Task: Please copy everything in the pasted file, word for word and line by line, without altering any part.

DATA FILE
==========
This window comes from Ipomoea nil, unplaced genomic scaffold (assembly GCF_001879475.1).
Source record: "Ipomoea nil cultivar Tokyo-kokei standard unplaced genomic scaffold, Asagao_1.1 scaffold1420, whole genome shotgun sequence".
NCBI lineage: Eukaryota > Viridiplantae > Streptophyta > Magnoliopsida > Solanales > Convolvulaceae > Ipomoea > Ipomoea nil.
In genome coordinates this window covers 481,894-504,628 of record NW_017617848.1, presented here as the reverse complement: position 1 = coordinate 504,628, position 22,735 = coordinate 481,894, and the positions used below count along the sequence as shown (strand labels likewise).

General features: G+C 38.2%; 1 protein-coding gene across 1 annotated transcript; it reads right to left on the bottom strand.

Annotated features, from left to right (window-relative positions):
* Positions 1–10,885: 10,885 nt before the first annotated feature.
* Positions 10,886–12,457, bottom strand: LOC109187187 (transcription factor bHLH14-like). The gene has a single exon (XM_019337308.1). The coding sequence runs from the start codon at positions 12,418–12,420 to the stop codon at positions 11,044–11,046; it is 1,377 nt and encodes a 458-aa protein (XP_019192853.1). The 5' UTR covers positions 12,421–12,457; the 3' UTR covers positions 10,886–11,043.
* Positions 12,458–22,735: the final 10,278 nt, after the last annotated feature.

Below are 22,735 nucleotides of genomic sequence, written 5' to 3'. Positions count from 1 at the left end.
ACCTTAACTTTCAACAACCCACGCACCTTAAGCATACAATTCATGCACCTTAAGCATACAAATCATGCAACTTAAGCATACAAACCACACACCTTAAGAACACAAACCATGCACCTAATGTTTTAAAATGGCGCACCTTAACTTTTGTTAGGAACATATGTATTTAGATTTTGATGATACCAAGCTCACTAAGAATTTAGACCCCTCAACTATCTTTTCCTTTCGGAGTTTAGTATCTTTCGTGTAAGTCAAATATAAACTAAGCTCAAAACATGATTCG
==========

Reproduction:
This window comes from Ipomoea nil, unplaced genomic scaffold (assembly GCF_001879475.1).
Source record: "Ipomoea nil cultivar Tokyo-kokei standard unplaced genomic scaffold, Asagao_1.1 scaffold1420, whole genome shotgun sequence".
NCBI lineage: Eukaryota > Viridiplantae > Streptophyta > Magnoliopsida > Solanales > Convolvulaceae > Ipomoea > Ipomoea nil.
In genome coordinates this window covers 481,894-504,628 of record NW_017617848.1, presented here as the reverse complement: position 1 = coordinate 504,628, position 22,735 = coordinate 481,894, and the positions used below count along the sequence as shown (strand labels likewise).

General features: G+C 38.2%; 1 protein-coding gene across 1 annotated transcript; it reads right to left on the bottom strand.

Annotated features, from left to right (window-relative positions):
* Positions 1–10,885: 10,885 nt before the first annotated feature.
* Positions 10,886–12,457, bottom strand: LOC109187187 (transcription factor bHLH14-like). The gene has a single exon (XM_019337308.1). The coding sequence runs from the start codon at positions 12,418–12,420 to the stop codon at positions 11,044–11,046; it is 1,377 nt and encodes a 458-aa protein (XP_019192853.1). The 5' UTR covers positions 12,421–12,457; the 3' UTR covers positions 10,886–11,043.
* Positions 12,458–22,735: the final 10,278 nt, after the last annotated feature.

Below are 22,735 nucleotides of genomic sequence, written 5' to 3'. Positions count from 1 at the left end.
ACCTTAACTTTCAACAACCCACGCACCTTAAGCATACAATTCATGCACCTTAAGCATACAAATCATGCAACTTAAGCATACAAACCACACACCTTAAGAACACAAACCATGCACCTAATGTTTTAAAATGGCGCACCTTAACTTTTGTTAGGAACATATGTATTTAGATTTTGATGATACCAAGCTCACTAAGAATTTAGACCCCTCAACTATCTTTTCCTTTCGGAGTTTAGTATCTTTCGTGTAAGTCAAATATAAACTAAGCTCAAAACATGATTCG